It's a bit of a shame Gina didn't see the inside of the church during the daytime. It is a massive gothic cathedral, very poorly lit inside, which does wonders for ambiance but not much for first-time viewers. The Stephansdom Christmas market was already up and running in the square outside (YAY), so we browsed the little huts selling gingerbread, fresh honey, sausages and Christmas ornaments, and we drank hot toddies out of little boots. Then we wandered off to eat sausages and sauerkraut and were supremely happy.
The next day we spent at the Hofberg, which is the imperial complex. It doesn't really have a single front view, like Buckingham Palace or the White House, but is a maze of different imperial buildings added over the centuries. Perhaps the best front view is of what is now the National Library.
The Hofberg tour takes several hours, because there is the imperial silver collection (more interesting than it sounds) the imperial apartments (the winter residence of the emperor and his family) and the Sisi Museum. Sisi is the nickname of Empress Elizabeth, who was really not a very good empress--she resented her official role and even her place in her own family, and spent most of her time abroad, writing poetry and going on extreme diets and generally being angsty--but she was assassinated in 1898 and had since plummeted into a romanticized (if false) memoriam. This museum is very good because it not only covers her personal and public life but also examines what exactly caused this veneration to occur. She is idealized almost like Princess Diana, except without any of Diana's good works.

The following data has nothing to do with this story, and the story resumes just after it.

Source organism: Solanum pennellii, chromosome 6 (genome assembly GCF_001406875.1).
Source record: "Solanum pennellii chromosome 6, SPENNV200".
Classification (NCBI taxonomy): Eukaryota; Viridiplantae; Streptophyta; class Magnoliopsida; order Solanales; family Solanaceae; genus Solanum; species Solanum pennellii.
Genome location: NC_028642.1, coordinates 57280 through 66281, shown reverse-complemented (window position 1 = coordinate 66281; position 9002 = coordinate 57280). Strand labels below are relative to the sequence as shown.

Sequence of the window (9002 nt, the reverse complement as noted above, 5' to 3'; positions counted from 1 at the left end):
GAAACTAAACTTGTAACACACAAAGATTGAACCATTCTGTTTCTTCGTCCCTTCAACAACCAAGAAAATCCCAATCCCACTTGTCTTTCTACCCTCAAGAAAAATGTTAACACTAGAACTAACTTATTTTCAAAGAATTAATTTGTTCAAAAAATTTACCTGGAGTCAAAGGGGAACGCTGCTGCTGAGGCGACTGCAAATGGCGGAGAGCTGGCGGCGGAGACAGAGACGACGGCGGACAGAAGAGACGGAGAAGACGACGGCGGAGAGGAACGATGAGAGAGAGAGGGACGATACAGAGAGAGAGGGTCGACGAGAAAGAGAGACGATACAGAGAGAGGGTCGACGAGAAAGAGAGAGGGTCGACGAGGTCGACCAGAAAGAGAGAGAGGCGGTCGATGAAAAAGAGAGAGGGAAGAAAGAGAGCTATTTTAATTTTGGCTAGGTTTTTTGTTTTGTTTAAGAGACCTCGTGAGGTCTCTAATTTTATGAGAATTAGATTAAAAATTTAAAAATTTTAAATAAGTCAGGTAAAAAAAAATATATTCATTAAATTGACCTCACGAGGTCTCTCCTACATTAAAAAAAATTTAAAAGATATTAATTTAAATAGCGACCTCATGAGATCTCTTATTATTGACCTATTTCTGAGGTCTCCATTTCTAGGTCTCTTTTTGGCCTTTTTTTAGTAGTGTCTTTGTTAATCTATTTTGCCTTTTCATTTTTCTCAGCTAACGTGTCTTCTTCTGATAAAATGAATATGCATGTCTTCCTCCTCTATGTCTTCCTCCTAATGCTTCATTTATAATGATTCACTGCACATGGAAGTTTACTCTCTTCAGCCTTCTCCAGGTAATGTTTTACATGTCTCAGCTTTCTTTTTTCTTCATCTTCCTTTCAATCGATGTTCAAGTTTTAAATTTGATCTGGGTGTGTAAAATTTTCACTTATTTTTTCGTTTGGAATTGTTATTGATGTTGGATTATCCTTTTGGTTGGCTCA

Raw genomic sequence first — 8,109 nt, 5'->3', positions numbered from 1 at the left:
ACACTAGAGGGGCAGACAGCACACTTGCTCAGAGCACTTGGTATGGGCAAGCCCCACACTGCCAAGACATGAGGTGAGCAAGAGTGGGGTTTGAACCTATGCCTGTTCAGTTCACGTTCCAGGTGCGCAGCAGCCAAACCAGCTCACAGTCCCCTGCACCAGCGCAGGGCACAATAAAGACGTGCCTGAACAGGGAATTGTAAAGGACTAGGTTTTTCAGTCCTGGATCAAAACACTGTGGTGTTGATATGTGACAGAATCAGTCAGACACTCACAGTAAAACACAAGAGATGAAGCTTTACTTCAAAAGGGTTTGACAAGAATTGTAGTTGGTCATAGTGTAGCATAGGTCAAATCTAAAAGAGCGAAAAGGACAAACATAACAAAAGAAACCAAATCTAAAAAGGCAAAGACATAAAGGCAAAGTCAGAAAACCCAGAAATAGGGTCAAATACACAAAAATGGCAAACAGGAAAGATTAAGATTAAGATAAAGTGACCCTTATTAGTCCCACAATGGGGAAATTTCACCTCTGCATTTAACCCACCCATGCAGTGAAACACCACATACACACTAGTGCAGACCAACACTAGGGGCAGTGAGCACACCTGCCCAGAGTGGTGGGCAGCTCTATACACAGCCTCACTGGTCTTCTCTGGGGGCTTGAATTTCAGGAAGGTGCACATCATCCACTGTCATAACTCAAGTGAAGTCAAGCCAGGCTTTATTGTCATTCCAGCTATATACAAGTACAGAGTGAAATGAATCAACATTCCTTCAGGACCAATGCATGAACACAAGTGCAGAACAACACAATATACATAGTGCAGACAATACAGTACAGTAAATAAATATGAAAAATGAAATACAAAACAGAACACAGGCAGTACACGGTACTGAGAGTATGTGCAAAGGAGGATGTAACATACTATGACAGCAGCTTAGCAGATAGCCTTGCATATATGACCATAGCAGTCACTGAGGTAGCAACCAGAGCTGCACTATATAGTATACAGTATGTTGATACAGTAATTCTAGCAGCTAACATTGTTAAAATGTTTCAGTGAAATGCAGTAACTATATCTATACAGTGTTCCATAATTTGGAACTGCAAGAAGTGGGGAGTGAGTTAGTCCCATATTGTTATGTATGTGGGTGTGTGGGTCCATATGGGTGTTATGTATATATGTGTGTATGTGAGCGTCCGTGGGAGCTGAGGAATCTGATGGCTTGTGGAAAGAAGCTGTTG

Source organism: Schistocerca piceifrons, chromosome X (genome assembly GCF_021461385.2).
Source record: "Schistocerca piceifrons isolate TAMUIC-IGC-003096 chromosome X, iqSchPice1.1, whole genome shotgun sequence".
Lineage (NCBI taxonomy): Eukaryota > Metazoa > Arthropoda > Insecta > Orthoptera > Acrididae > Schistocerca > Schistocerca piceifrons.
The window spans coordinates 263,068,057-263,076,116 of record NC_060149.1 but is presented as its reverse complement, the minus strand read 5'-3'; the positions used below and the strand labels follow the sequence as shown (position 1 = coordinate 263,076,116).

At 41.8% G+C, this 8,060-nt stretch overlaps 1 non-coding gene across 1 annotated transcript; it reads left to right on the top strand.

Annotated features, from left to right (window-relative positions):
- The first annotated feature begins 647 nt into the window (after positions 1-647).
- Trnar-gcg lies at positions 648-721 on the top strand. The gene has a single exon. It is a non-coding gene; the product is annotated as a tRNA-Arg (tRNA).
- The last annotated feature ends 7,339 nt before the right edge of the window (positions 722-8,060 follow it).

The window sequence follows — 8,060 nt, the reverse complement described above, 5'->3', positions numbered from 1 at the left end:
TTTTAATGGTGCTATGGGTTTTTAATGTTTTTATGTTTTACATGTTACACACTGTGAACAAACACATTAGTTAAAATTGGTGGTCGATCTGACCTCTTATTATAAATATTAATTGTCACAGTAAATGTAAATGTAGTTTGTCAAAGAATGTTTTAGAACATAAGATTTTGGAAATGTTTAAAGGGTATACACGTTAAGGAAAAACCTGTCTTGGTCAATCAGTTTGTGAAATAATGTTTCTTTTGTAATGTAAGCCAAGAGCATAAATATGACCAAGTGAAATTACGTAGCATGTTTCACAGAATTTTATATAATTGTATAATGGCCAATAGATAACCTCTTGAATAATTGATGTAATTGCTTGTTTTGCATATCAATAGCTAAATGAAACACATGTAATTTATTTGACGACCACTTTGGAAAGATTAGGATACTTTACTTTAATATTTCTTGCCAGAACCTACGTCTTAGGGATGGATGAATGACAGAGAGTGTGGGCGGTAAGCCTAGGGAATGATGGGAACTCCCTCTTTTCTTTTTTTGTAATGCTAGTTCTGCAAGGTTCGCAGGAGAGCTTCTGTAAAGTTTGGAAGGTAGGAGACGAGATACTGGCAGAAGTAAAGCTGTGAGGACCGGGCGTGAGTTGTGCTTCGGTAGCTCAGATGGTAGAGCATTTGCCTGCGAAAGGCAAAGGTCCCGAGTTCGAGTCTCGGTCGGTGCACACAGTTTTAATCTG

She was very beautiful, but she knew it, and was rather obsessive about it. Her story is quite sad, since she was very unhappy for most of her life. Gina and I wound up touring the museum with a Romanian guy named Claudiu, whom we befriended early in the day at the silver collection. The Hofburg ticket includes all three museums, so we wound up spending most of the day together. He is in Vienna on a month-long grant for his phd, and in his spare time he is trying to see all Vienna has to offer (which is a lot).
Next I dragged Gina to the imperial crypt, which is not a very crowded spot because it is dark and creepy. But I find it very interesting.
Many generations of the imperial family are buried here, from 1633 all the way up to 2011. I think it's interesting, when you spend all day learning about the Habsburgs and their empire, to also see what they chose for their final resting place.
Thursday we took the metro out to Schönbrunn Palace, another Habsburg gem. Like the Hofburg, you are not allowed to take pictures inside (the humanity), so you will just have to imagine ornate, Rococo style palace rooms filled with furniture that looks like it's made out of buttercream and silk damask coating every surface. It has 1441 rooms, only a fraction of which are on display. The ballroom is my favorite, all in gold with angelic ceiling frescoes and tall windows looking out over the grounds. The grounds are massive, full of labyrinthine hedges and little pleasure gardens. Most of it is pretty blah right now with the onset of winter, but you can still see the layout and statuary.